“…On on its face, a family must first obtain a permit to meet in the park for lunch or to swim. A group of Boy Scouts or Girl Scouts must first apply and pay for a permit before singing or gathering for a nature walk or to make crafts in the park. Moreover, on its face, the Code applies to a pick-up game of football amongst co-workers, a play-date for a group of stay-at-home mothers and their toddlers, an individual or group circulating a petition for a political candidate or referendum, a news reporter interviewing park visitors for a story, and a myriad of other groups or individuals gathering in the park or speaking to fellow park patrons. The reach of Defendants’ Code extends to political lectures, campaigns, press
conferences, group discussions and meetings, and speech of any kind,” the memo states. “As evidenced by this incident, the Code actually applies to a group of individuals whose mission is to tell others about Jesus and offer a cold glass of water. All the foregoing examples are assemblies and speech protected under the First Amendment in the public fora.”
When Liberty Counsel – a nationally known non-profit litigation, education and policy organization – first contacted the N.C. Division of Parks and Recreation, Corry pointed out that the state code, because of its vagueness and lack of objective standards, allows park rangers “unbridled discretion” to interpret the meaning of the rule and decide when or against whom it should be applied. He also reminded Division Director Lewis Ledford of the fact that parks are considered a public forum where we have the right, as Americans, to speak and assemble freely.
“Discussion of one’s faith and witnessing in a public park is clearly a constitutionally protected activity,” he wrote. “According to the U.S. Supreme Court, even a ‘loud’ and ‘boisterous … religious harangue’ is constitutionally protected speech, especially in a traditional public forum such as a public park…. The First Amendment protects a speaker’s right to advocate a cause with the most effective means the speaker believes will do so, including handing out drinks of cold water in Jesus’ name.”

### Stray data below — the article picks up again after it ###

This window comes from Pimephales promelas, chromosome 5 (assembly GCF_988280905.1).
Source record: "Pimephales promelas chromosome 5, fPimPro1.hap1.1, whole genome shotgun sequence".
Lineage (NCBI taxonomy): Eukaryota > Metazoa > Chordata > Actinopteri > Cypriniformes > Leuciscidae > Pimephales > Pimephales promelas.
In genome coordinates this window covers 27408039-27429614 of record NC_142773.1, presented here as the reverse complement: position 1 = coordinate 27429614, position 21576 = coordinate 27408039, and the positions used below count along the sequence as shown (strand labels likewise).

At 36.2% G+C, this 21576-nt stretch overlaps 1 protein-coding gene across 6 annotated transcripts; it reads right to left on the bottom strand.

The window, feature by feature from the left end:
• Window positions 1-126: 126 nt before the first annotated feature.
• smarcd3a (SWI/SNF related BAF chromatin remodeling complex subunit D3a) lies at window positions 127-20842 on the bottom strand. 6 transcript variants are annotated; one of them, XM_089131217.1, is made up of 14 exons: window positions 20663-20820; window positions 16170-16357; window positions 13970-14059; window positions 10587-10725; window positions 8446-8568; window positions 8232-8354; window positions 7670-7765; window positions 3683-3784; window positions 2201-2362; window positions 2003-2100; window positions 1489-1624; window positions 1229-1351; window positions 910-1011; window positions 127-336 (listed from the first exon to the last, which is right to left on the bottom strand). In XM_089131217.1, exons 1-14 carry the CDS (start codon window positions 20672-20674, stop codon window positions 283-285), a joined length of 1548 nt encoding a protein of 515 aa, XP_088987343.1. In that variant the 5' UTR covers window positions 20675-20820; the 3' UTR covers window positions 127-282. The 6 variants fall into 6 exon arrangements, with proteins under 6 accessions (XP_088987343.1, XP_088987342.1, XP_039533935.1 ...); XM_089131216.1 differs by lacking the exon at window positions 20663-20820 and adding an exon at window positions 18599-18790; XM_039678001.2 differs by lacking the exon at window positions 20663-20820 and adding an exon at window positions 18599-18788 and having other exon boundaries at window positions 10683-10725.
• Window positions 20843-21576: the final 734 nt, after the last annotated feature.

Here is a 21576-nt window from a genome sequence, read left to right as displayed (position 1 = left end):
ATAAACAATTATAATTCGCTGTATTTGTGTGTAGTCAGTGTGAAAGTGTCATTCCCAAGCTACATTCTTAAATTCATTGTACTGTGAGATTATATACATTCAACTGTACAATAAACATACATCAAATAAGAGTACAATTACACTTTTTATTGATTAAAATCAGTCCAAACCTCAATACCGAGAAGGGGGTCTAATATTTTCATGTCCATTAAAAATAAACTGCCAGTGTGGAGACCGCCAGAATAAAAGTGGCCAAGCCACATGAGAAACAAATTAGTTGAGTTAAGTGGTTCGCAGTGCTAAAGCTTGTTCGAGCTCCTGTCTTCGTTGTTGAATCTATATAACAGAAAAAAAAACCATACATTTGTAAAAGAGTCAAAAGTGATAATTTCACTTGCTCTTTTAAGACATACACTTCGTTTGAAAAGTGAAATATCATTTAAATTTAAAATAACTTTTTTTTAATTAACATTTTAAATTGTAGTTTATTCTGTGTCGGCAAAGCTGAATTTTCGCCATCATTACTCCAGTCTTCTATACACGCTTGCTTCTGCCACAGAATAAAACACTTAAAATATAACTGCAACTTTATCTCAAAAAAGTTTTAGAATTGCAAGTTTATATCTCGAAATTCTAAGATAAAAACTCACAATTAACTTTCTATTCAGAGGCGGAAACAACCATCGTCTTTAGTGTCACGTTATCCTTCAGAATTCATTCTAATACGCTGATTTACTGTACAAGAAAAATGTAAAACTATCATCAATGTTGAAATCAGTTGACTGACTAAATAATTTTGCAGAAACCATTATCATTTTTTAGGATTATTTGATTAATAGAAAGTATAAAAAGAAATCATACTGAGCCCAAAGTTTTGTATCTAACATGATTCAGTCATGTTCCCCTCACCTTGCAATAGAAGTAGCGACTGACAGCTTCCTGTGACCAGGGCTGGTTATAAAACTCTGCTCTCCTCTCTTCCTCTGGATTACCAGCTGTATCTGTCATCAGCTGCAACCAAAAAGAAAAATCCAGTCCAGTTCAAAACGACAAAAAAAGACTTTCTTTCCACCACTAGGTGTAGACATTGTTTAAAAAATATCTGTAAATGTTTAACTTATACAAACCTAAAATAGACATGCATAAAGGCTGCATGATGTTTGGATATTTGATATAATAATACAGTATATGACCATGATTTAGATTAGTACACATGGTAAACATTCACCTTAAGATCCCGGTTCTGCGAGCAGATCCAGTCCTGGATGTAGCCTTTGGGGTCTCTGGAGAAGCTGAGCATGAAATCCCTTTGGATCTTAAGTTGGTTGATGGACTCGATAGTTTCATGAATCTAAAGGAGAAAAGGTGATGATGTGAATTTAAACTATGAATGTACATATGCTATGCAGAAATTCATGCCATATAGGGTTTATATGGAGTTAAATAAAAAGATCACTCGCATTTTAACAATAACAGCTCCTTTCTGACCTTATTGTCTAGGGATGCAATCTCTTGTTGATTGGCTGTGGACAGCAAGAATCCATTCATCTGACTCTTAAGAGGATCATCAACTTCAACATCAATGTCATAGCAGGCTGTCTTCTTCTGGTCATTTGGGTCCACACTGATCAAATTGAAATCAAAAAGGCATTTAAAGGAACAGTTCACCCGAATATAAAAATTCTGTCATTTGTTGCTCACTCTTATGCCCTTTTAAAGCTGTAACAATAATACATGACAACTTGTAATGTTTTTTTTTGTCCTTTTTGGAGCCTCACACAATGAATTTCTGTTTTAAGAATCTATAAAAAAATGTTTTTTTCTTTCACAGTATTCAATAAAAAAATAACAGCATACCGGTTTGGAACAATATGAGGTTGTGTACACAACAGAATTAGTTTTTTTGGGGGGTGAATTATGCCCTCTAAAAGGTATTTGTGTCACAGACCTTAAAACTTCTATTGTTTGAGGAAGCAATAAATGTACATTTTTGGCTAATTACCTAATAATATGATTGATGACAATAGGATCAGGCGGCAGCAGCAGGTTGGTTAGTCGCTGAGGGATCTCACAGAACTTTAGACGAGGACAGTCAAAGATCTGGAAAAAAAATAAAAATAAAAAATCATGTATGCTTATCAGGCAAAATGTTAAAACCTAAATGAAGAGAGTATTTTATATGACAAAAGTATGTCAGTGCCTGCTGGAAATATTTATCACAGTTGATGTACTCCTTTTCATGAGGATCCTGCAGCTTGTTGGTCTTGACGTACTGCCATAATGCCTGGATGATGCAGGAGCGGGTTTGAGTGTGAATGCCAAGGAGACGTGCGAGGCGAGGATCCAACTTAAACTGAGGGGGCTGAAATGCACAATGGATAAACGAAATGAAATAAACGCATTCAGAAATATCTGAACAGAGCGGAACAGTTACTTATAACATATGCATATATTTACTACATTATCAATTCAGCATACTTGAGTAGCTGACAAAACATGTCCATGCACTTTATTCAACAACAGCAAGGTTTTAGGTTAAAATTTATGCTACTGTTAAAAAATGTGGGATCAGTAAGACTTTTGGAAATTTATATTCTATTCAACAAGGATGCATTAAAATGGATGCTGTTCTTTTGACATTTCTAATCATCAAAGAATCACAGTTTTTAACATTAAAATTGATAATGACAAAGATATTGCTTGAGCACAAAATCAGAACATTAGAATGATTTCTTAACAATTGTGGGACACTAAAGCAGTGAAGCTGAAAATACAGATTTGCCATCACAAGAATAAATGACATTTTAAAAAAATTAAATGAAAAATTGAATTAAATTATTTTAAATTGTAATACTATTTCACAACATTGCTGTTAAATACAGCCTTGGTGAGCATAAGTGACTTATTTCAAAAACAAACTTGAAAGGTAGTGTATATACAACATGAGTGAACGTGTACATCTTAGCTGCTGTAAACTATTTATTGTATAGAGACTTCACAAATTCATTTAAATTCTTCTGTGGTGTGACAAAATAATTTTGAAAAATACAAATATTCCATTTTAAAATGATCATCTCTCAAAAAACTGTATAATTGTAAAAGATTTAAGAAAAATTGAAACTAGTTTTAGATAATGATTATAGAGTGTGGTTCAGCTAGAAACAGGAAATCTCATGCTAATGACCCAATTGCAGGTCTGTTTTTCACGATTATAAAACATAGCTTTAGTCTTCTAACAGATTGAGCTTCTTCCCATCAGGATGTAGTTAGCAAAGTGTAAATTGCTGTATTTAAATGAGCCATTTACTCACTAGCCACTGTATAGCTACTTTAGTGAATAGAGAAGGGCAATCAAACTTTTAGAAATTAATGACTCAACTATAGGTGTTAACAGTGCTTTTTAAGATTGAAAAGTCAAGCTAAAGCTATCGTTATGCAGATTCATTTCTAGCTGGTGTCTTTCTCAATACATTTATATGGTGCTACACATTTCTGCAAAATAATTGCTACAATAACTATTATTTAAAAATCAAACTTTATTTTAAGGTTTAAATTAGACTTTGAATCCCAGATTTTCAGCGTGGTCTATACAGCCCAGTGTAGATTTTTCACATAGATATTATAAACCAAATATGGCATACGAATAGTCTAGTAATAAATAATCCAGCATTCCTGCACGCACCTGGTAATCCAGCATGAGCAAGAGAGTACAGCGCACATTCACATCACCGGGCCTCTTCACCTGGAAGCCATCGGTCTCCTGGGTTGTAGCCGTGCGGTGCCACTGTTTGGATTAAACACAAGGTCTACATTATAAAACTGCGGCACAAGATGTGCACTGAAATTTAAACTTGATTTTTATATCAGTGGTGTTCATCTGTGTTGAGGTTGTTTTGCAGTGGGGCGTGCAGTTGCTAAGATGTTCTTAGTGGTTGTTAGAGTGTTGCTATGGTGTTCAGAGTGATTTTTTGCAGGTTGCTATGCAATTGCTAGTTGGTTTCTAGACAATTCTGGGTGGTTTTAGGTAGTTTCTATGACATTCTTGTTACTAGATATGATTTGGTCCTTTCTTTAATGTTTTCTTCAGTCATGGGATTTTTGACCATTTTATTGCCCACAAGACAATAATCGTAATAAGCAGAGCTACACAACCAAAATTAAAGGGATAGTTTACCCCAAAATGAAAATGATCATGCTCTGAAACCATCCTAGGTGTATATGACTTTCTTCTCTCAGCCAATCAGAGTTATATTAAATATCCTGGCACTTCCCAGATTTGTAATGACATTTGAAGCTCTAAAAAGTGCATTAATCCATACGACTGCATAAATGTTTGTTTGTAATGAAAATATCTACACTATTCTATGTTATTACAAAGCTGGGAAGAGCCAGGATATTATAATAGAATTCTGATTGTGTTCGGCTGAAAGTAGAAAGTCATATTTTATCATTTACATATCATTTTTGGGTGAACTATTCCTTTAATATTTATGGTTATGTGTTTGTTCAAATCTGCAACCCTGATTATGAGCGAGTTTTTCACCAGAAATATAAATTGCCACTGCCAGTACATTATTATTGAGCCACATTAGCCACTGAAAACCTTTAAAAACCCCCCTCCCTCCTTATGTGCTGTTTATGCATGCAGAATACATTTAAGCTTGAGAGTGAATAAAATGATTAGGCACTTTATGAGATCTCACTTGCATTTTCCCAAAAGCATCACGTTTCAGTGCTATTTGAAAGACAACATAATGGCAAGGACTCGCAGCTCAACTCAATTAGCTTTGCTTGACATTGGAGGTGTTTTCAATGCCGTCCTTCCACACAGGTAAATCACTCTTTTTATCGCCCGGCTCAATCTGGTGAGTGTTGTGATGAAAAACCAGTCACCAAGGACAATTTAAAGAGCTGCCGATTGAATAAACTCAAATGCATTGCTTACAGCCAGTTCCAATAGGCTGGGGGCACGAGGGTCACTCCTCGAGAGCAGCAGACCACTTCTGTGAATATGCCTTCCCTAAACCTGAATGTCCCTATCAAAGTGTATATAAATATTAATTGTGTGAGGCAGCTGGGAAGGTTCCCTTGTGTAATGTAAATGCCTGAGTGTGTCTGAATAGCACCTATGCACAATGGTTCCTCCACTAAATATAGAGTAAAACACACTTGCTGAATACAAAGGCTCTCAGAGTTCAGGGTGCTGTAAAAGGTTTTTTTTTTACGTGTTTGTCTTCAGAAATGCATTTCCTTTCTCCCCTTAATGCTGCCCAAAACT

Nonetheless, Ledford defended the park rule and the ranger’s subjective application of it. In a letter dated Oct. 1, 2007, he justified the permit requirement saying that it “allows park staff to effectively schedule events, maintain appropriate staffing levels and avoid user conflicts.” He did not answer Corry’s questions regarding whether families need a permit before meeting at the park or if a permit is required for park patrons to speak to one another about the news of the day.
The suit, filed in Greenville and immediately referred to mediation, accuses Ledford, Fort Macon State Park Superintendent Jody Merritt and Ranger Crocker, all in their official capacities, of violation of free speech rights, violation of the right to peaceable assembly and violation of free exercise of religion, all guaranteed by the First Amendment to the Constitution. The plaintiffs also filed a motion for preliminary injunction asking the court to halt the enforcement of the park rule while the case is pending so that the church group and other potential park users could visit state parks and enjoy their rights without fear of citation or arrest.
“Plaintiffs now suffer a chilling and even outright denial of their rights to free speech and free assembly,” reads the motion. “… No money judgment can restore their lost opportunities to spread the love of Jesus Christ by providing water to others in His name.”
In addition to the Rev. Rivers, his wife, Jewell, and their 14-year-old daughter, Toni, plaintiffs in the complaint include Colby R. Pierce and Cindy Pierce and their daughter, Sarabeth Allcox, 12.
All declared in signed statements that they desire and intend to continue to use state parks to share their religious beliefs, but that the risk of state penalties for exercising their constitutional rights have kept them from doing so.
Corry said he does not yet know how frequently park rangers choose to apply the so called “Meetings and Exhibitions” rule or whether any such records are kept.
“It may be that every time someone tries to spread the Gospel that the rule is applied to stop them,” he said. “You’d be surprised how many people don’t know what Constitutional protections they have and just go along with what they are told.”
According to the most recent annual N.C. State Park attendance statistics available, as many as 13 million people used the parks in 2007.